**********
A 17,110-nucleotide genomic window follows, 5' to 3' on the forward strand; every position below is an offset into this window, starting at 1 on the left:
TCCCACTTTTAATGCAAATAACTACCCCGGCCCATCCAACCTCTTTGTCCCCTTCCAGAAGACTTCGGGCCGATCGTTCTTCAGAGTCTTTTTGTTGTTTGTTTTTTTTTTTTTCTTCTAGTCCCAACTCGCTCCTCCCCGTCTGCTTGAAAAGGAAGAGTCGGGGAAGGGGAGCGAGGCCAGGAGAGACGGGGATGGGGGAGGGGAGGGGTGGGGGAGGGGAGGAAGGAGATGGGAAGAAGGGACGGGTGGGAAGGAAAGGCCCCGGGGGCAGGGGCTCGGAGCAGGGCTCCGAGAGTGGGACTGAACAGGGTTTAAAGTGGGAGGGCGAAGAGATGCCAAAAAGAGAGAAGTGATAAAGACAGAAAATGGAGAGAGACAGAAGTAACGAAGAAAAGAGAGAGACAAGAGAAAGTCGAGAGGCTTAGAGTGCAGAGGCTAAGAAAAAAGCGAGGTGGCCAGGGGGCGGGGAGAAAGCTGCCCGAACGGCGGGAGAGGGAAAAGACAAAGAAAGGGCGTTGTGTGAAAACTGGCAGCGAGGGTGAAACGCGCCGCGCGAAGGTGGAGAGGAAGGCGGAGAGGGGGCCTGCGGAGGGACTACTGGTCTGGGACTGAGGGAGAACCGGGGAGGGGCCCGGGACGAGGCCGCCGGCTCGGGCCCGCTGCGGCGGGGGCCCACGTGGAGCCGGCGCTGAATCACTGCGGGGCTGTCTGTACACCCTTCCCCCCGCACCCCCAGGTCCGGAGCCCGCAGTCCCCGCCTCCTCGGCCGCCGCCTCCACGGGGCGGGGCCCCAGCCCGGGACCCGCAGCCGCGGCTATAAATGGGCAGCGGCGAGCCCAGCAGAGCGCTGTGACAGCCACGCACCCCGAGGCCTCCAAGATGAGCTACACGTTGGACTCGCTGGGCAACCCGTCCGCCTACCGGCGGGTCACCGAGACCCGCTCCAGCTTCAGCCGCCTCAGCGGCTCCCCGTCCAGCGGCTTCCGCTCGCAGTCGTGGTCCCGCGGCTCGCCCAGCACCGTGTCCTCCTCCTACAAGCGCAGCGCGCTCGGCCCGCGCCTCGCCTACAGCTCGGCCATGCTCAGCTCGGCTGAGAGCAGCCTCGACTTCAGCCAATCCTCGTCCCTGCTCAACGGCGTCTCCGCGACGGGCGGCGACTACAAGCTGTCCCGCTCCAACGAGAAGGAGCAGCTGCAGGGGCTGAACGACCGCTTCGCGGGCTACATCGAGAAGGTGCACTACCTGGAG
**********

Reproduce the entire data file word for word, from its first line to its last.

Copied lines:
A 17,110-nucleotide genomic window follows, 5' to 3' on the forward strand; every position below is an offset into this window, starting at 1 on the left:
TCCCACTTTTAATGCAAATAACTACCCCGGCCCATCCAACCTCTTTGTCCCCTTCCAGAAGACTTCGGGCCGATCGTTCTTCAGAGTCTTTTTGTTGTTTGTTTTTTTTTTTTTCTTCTAGTCCCAACTCGCTCCTCCCCGTCTGCTTGAAAAGGAAGAGTCGGGGAAGGGGAGCGAGGCCAGGAGAGACGGGGATGGGGGAGGGGAGGGGTGGGGGAGGGGAGGAAGGAGATGGGAAGAAGGGACGGGTGGGAAGGAAAGGCCCCGGGGGCAGGGGCTCGGAGCAGGGCTCCGAGAGTGGGACTGAACAGGGTTTAAAGTGGGAGGGCGAAGAGATGCCAAAAAGAGAGAAGTGATAAAGACAGAAAATGGAGAGAGACAGAAGTAACGAAGAAAAGAGAGAGACAAGAGAAAGTCGAGAGGCTTAGAGTGCAGAGGCTAAGAAAAAAGCGAGGTGGCCAGGGGGCGGGGAGAAAGCTGCCCGAACGGCGGGAGAGGGAAAAGACAAAGAAAGGGCGTTGTGTGAAAACTGGCAGCGAGGGTGAAACGCGCCGCGCGAAGGTGGAGAGGAAGGCGGAGAGGGGGCCTGCGGAGGGACTACTGGTCTGGGACTGAGGGAGAACCGGGGAGGGGCCCGGGACGAGGCCGCCGGCTCGGGCCCGCTGCGGCGGGGGCCCACGTGGAGCCGGCGCTGAATCACTGCGGGGCTGTCTGTACACCCTTCCCCCCGCACCCCCAGGTCCGGAGCCCGCAGTCCCCGCCTCCTCGGCCGCCGCCTCCACGGGGCGGGGCCCCAGCCCGGGACCCGCAGCCGCGGCTATAAATGGGCAGCGGCGAGCCCAGCAGAGCGCTGTGACAGCCACGCACCCCGAGGCCTCCAAGATGAGCTACACGTTGGACTCGCTGGGCAACCCGTCCGCCTACCGGCGGGTCACCGAGACCCGCTCCAGCTTCAGCCGCCTCAGCGGCTCCCCGTCCAGCGGCTTCCGCTCGCAGTCGTGGTCCCGCGGCTCGCCCAGCACCGTGTCCTCCTCCTACAAGCGCAGCGCGCTCGGCCCGCGCCTCGCCTACAGCTCGGCCATGCTCAGCTCGGCTGAGAGCAGCCTCGACTTCAGCCAATCCTCGTCCCTGCTCAACGGCGTCTCCGCGACGGGCGGCGACTACAAGCTGTCCCGCTCCAACGAGAAGGAGCAGCTGCAGGGGCTGAACGACCGCTTCGCGGGCTACATCGAGAAGGTGCACTACCTGGAG